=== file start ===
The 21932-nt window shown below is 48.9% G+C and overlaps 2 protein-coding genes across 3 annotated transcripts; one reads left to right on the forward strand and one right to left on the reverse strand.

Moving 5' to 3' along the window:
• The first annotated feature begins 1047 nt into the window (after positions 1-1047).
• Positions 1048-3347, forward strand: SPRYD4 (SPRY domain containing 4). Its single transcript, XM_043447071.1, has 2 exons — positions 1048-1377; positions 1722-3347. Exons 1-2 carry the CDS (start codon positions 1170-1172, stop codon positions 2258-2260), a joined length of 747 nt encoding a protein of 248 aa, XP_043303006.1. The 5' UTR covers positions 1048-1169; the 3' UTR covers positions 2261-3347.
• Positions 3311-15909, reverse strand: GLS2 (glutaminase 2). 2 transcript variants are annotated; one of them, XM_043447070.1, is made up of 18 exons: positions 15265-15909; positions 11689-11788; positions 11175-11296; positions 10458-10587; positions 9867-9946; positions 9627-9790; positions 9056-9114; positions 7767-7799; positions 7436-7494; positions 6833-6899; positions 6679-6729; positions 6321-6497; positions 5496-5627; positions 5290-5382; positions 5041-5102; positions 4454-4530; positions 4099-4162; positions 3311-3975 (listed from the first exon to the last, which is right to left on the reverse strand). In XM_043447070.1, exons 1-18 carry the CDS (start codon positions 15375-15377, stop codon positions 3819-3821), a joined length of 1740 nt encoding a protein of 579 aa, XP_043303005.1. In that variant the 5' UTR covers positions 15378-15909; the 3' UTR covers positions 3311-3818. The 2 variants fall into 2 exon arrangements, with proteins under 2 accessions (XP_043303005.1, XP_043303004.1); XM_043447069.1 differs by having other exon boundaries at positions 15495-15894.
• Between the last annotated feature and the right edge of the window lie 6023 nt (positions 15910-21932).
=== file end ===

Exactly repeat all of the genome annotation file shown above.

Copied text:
The 21932-nt window shown below is 48.9% G+C and overlaps 2 protein-coding genes across 3 annotated transcripts; one reads left to right on the forward strand and one right to left on the reverse strand.

Moving 5' to 3' along the window:
• The first annotated feature begins 1047 nt into the window (after positions 1-1047).
• Positions 1048-3347, forward strand: SPRYD4 (SPRY domain containing 4). Its single transcript, XM_043447071.1, has 2 exons — positions 1048-1377; positions 1722-3347. Exons 1-2 carry the CDS (start codon positions 1170-1172, stop codon positions 2258-2260), a joined length of 747 nt encoding a protein of 248 aa, XP_043303006.1. The 5' UTR covers positions 1048-1169; the 3' UTR covers positions 2261-3347.
• Positions 3311-15909, reverse strand: GLS2 (glutaminase 2). 2 transcript variants are annotated; one of them, XM_043447070.1, is made up of 18 exons: positions 15265-15909; positions 11689-11788; positions 11175-11296; positions 10458-10587; positions 9867-9946; positions 9627-9790; positions 9056-9114; positions 7767-7799; positions 7436-7494; positions 6833-6899; positions 6679-6729; positions 6321-6497; positions 5496-5627; positions 5290-5382; positions 5041-5102; positions 4454-4530; positions 4099-4162; positions 3311-3975 (listed from the first exon to the last, which is right to left on the reverse strand). In XM_043447070.1, exons 1-18 carry the CDS (start codon positions 15375-15377, stop codon positions 3819-3821), a joined length of 1740 nt encoding a protein of 579 aa, XP_043303005.1. In that variant the 5' UTR covers positions 15378-15909; the 3' UTR covers positions 3311-3818. The 2 variants fall into 2 exon arrangements, with proteins under 2 accessions (XP_043303005.1, XP_043303004.1); XM_043447069.1 differs by having other exon boundaries at positions 15495-15894.
• Between the last annotated feature and the right edge of the window lie 6023 nt (positions 15910-21932).